It is not entirely evident why the taxpayers requested a determination that such expenditures were capitalizable instead of currently deductible. Since the ruling letter does not indicate the tax years at issue, we can only speculate on what the taxpayers' reason or reasons are. One possible reason for the taxpayers to prefer capitalization of the environmental remediation expenditures is that the taxpayers may have had expiring net operating losses (NOLs) that they otherwise would not have been able to use in the years in which they incurred such costs. Another possible reason is a change in the top marginal income tax rate for both individuals and corporations. For high-income individuals, the top marginal income tax rate changed from 31% to 39.6% for tax years beginning after Dec. 31, 1992; for corporations, the top marginal income tax rate changed from 34% to 35% for tax years beginning on or after Jan. 1, 1993. The ruling also implies that the insurance proceeds may have exceeded the taxpayers' basis in the land, so the taxpayers would presumably want to minimize the excess amount that would be includible in income at the higher marginal tax rate. Also, a deduction in a year with a lower marginal tax rate is generally worth less to a taxpayer. The time value of money or cost of funds is also a factor in ascertaining the optimal tax treatment. Examples 1 and 2 illustrate this scenario.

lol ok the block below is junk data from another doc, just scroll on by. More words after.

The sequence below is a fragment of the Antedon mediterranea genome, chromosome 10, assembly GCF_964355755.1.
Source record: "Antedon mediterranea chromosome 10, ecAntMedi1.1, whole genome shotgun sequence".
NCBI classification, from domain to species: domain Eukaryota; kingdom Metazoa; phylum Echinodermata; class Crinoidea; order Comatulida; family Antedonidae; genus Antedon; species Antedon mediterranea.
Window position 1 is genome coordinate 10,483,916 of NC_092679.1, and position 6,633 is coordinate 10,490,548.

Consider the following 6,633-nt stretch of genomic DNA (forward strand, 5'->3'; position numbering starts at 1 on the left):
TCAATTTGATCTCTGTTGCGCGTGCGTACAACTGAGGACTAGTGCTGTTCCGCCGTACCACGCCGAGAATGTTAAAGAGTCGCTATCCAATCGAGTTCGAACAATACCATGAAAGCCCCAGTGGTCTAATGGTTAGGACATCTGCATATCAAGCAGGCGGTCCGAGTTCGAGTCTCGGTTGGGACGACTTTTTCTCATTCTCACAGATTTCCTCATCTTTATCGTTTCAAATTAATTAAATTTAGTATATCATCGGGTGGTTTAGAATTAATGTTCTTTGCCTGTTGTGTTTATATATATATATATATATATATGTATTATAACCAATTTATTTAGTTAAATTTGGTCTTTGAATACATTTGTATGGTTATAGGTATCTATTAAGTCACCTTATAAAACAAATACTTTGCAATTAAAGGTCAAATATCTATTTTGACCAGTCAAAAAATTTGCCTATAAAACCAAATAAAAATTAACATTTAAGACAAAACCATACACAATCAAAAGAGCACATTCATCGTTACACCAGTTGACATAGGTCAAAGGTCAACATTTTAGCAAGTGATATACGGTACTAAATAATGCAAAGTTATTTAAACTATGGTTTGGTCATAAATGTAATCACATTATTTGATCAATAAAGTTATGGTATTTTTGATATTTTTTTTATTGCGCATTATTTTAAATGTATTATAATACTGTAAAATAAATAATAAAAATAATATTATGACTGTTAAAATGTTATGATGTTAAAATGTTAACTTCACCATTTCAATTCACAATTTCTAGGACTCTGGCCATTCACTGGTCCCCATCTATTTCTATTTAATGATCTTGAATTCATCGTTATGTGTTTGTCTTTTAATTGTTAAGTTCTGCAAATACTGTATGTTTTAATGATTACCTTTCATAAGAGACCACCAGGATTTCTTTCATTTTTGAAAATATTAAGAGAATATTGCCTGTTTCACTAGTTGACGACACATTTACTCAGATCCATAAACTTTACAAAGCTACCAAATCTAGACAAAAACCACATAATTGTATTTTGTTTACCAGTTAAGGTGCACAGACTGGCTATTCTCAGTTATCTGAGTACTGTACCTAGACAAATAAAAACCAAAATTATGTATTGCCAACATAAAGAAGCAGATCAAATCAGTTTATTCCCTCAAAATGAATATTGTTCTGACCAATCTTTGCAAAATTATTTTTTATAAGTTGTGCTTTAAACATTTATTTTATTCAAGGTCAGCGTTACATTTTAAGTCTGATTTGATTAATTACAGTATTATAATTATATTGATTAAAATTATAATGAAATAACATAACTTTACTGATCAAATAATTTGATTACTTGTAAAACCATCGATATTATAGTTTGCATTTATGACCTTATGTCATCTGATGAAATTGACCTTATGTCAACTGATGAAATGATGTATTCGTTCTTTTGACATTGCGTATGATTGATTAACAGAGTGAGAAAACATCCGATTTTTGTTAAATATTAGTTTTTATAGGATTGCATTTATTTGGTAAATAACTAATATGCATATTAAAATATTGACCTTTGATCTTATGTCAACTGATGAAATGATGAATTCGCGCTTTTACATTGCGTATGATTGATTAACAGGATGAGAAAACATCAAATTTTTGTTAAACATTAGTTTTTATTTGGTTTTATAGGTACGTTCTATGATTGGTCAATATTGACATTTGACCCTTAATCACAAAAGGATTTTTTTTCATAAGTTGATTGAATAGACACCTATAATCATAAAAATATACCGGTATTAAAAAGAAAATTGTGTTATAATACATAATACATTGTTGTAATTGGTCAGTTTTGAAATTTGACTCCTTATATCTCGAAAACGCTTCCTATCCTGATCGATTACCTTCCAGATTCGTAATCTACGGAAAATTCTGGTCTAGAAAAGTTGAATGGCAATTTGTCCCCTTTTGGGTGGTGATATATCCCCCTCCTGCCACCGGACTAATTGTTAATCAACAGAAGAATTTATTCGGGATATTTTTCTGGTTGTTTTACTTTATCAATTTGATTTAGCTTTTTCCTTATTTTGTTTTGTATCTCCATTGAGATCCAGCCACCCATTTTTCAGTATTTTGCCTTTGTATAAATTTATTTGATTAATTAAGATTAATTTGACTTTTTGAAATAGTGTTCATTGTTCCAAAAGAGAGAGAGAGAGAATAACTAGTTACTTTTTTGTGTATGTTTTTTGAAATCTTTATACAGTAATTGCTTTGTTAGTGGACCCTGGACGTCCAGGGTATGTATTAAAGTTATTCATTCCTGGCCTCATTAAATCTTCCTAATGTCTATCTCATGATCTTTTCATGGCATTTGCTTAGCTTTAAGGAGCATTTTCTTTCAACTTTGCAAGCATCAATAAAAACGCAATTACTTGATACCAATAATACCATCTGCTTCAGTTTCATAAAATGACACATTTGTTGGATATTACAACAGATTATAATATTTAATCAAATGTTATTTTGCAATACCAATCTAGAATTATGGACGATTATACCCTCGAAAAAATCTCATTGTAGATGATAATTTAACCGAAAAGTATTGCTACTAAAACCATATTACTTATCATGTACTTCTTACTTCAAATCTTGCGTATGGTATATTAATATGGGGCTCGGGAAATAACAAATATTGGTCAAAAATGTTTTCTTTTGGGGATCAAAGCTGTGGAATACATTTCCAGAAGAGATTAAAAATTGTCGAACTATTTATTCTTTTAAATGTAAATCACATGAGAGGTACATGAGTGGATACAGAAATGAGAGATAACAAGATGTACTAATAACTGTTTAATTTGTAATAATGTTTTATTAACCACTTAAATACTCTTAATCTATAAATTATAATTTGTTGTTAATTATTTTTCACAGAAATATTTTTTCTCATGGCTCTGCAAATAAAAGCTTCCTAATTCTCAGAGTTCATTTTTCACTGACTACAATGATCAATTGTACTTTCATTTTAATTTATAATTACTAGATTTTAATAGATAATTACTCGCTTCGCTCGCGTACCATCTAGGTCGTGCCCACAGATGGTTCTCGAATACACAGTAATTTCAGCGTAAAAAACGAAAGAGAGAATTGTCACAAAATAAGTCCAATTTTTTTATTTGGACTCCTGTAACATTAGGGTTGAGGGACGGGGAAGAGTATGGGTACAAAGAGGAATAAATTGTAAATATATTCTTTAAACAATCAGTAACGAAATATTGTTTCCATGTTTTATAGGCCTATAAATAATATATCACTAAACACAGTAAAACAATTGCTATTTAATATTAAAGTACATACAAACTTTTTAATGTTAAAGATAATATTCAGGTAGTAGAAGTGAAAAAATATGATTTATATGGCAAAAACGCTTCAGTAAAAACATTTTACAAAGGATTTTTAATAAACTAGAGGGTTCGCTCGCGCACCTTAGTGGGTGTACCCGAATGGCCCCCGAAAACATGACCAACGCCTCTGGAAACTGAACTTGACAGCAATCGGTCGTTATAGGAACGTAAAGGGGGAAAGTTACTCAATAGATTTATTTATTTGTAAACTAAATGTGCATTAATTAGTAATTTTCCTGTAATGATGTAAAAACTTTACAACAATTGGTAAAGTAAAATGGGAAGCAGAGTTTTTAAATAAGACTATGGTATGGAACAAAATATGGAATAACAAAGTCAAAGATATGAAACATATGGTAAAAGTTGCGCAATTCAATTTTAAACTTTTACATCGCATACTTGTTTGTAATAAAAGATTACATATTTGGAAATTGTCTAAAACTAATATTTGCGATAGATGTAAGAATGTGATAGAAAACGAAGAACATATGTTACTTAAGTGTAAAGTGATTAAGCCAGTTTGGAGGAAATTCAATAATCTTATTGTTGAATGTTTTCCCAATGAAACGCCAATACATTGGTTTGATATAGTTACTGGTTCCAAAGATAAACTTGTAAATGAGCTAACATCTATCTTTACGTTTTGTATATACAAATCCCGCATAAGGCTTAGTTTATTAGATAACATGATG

Example 1: The taxpayers (individuals) incur $100 for environmental remediation expenditures, their current basis in the property is $100 and they receive $250 of insurance proceeds. At the time the taxpayers could have deducted their environmental remediation expenditures, the top marginal tax rate for individuals is 31%, and the top marginal rate at the time the taxpayers received the insurance proceeds is 39.6%. Expense Capitalize Basis in land $100 $100 Environmental expense 0 100 Adjusted basis in land $100 $200 Insurance reimbursement $250 Marginal tax effect @ 31% ($31) (benefit) [$100 x 31%] Insurance reimbursement in excess $59.40 $19.80 of adjusted basis in land @ 39.6% [$150 x 39.6%] [$50 x 39.6%] Net tax effect $28.40 $19.80 After-tax benefit from capitalizing ($8.60) Example 2: Assuming the same facts as in Example 1, this example illustrates the benefit for a corporation, except that the top marginal tax rate is 34% at the time the taxpayers could have deducted the expenditures and 35% at the time the insurance proceeds were received. Expense Capitalize Basis in land $100 $100 Environmental expense 0 100 Adjusted basis in land $100 $200 Insurance reimbursement $250 Marginal tax effect @ 34% ($34) (benefit) [$100 x 34%] Insurance reimbursement in excess $52.50 $17.50 of adjusted basis in land @ 35% [$150 x 35%] [$50 x 35%] Net tax effect $18.50 $17.50 After-tax benefit from capitalizing ($1.00)
The ruling also noted that the taxpayers originally expensed some environmental remediation costs and then sought to capitalize them all.